Cervical Squamous Intraepithelial Lesions
Human papillomavirus (HPV) infection is now understood to be the underlying cause of squamous carcinogenesis in the cervix.1–4 Older diagnostic classifications of preinvasive disease based purely on descriptive correlation of histology with clinical behavior included dysplasia/carcinoma in situ (CIS; a four-grade system) and cervical intraepithelial neoplasia (CIN; a three-grade system). Each provided a convenient diagnostic spectrum against which patient samples could be matched, and both are still in use to varying degrees.
The clinical goal of segregating individual lesions into dichotomous high- and low-risk categories was furthered by evidence showing that cancer outcomes correlated predominantly with one of two HPV subtype classes. Thus, the two-class Bethesda System of low-grade squamous intraepithelial lesion (LSIL) and high-grade squamous intraepithelial lesion (HSIL) was formally endorsed by the National Cancer Institute (USA) at a workshop held in December 1988.5 Implementation was recommended for lesions in the cervix and vagina. LSIL was generally equated with condylomata and CIN 1, and HSIL with CIN grades 2 and 3 (CIN 2, CIN 3, or CIN 2–3). This principle of a two-tier system was reaffirmed by consensus of the College of American Pathologists and American Society for Clinical Pathology (ASCP) in 2012, with the additional recommendation that it be extended to all anogenital HPV-related lesions, including those in vulvar and perianal sites.6
The initial expectation of the two-tier system was that viral type would be the primary determinant of outcome, and careful correlation of intraepithelial morphology with viral type would yield diagnostic criteria for the new entities of LSIL and HSIL. However, it is now clear that LSIL is the biologic manifestation of productive HPV infection with episomal viral DNA. Therefore, all HPVs can generate low-grade morphology as this type of cellular differentiation is required for viral replication to produce viral particles (virions). These infections and their cytohistologic manifestations are almost always transient, resolving on average in less than a year.7
HSIL results predominantly from genomic integration of high-risk types of HPV DNA into the host genome of replicating parabasal cells, with consequent deregulation of expression of E6 and E7 viral oncogenes. The parabasal cells become disorganized relative to the underlying basement membrane, with subsequent clonal expansion extending upward toward the epithelial surface (Figure 10.1). Cells containing only integrated viral DNA are virologically noninfectious as no viral particles are produced but the viral genes drive the human (host) cells to proliferate. HSILs may, however, contain both episomal and integrated HPV DNA,8 which is consistent with the presence of koilocytes in some HSILs.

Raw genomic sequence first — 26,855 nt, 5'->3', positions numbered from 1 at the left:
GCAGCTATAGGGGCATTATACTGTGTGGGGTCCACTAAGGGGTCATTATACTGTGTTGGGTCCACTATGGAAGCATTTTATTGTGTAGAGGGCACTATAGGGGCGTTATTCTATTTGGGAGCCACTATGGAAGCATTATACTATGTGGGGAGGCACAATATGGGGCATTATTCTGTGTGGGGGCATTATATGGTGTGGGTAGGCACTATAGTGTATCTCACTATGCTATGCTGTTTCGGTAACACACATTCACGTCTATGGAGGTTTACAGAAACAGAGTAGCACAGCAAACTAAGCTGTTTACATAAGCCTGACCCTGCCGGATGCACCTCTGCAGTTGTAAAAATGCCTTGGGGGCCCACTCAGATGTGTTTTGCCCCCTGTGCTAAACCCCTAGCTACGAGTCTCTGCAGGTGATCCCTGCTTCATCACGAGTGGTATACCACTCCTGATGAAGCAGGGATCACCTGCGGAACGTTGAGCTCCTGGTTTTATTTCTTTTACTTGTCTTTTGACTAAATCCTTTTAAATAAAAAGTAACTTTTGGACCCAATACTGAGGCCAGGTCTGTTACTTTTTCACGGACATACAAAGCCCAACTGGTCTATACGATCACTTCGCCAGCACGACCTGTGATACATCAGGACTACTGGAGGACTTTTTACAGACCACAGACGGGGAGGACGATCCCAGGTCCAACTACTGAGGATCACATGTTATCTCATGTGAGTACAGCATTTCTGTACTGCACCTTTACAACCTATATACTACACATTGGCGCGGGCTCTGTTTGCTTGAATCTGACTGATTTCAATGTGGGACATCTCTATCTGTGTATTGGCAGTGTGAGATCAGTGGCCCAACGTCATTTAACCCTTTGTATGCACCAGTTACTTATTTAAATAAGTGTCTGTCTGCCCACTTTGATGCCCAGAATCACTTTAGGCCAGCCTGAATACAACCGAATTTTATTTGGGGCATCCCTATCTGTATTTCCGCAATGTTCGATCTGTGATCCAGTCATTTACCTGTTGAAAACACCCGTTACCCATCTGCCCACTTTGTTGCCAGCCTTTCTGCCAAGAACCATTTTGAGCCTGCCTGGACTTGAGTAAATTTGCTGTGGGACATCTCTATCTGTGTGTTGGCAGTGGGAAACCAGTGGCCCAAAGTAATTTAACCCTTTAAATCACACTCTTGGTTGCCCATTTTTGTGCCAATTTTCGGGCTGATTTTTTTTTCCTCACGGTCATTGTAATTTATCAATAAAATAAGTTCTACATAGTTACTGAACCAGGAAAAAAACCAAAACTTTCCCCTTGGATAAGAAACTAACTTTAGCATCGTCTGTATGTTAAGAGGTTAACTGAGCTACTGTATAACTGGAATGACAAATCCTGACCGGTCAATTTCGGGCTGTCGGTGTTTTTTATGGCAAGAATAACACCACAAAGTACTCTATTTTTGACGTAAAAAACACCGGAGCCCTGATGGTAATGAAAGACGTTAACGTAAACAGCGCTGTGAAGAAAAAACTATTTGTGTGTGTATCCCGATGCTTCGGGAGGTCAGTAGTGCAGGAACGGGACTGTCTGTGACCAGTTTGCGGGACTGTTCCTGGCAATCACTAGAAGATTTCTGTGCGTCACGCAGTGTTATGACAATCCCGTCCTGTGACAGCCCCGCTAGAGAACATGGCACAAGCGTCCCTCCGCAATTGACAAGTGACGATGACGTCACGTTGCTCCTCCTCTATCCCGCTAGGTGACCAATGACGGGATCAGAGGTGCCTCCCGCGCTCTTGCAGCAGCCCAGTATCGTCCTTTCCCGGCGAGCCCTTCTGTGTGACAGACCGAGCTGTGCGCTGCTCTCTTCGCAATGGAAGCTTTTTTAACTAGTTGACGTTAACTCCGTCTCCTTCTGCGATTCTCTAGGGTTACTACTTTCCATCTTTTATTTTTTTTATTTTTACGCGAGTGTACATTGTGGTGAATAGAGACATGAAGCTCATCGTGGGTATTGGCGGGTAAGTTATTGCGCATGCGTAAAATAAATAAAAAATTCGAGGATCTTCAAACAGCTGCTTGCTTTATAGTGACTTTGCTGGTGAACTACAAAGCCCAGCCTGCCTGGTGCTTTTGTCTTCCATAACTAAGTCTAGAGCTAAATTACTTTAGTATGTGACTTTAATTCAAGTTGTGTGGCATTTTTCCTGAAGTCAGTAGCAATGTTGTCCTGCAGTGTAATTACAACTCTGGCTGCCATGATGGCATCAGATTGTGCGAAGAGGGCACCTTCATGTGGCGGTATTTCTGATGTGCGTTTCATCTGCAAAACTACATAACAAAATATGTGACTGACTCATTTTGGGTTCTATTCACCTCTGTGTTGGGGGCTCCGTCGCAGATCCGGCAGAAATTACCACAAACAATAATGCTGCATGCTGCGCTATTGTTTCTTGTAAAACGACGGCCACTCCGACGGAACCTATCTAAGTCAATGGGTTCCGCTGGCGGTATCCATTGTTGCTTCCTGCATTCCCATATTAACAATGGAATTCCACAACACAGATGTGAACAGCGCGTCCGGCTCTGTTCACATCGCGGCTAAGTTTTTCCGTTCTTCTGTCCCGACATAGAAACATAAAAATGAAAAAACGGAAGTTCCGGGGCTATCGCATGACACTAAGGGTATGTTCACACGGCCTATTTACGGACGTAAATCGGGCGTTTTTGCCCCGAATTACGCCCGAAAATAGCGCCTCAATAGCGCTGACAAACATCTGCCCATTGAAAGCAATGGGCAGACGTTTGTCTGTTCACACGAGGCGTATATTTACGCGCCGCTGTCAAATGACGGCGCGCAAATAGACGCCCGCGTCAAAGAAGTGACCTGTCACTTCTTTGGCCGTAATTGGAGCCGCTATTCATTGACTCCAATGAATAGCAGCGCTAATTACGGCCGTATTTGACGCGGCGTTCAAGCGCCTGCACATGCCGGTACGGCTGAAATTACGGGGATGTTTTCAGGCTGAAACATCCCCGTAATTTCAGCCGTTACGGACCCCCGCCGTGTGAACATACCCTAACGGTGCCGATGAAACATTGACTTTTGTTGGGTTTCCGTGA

Figure 10.1 Morphologic features and nomenclature of preinvasive cervical disease. The morphologic changes that occur with increasing lesion grade and how the SIL (Bethesda) and CIN systems relate to one another are illustrated. Quantitative features that become increasingly more abnormal with increasing grade are listed, along with those qualitative features that differ across the LSIL–HSIL boundary. The corresponding cytologic smear appearances resulting from exfoliation of the most superficial cells are also illustrated. Note that some pathologists subdivide HSIL into HSIL (CIN 2) and HSIL (CIN 3), which are comparable to CIN 2 and CIN 3 respectively.
Of the more than 120 HPV types known to exist,9 only about 30–40 affect the genital tract. Probably less than 15 are oncogenic; the most common is HPV type 16 and its related viruses 31, 33, 35, and 56 from the α 9 clade (a taxonomic group derived from a common ancestor)9 and type 18 with its close relations such as type 45 (Table 10.1).10 They are termed high risk or oncogenic because they are the types found in invasive tumors. Progression of high-risk viral infection to HSIL is inefficient and, although high-risk types are the most common cervical HPV infections, most result in only low-grade lesions. The low-risk group constitutes only a minority of cervical infections. The low-risk HPV types are prototypically HPV types 6 and 11 whose biology is one of transient productive infection with only extremely rare examples of progression to carcinoma. The apparent prevalence of HPV infection in cervical lesions of different types and grades depends on the technique used for detection of the virus and the criteria applied for histologic annotation.
|Most Common Types|
|6,11||Condyloma acuminatum, LSIL (condyloma/CIN 1)|
|16||All grades of SIL, squamous cell carcinoma|
|18||All grades of SIL, adenocarcinoma, squamous cell carcinoma, small cell carcinoma|
|Less Common Types|
|31, 33, 35, 39, 45, 51, 52, 56||All grades of SIL, squamous cell carcinoma|
|30, 40, 58, 69||All grades of SIL|
|42, 43, 44||Condyloma acuminatum, LSIL (condyloma/CIN 1)|
|53||Normal cervical epithelium, LSIL (condyloma/CIN 1) and sometimes HSIL (CIN 2)|
|59||Vulvar HSIL (usual type vulvar intraepithelial neoplasia)|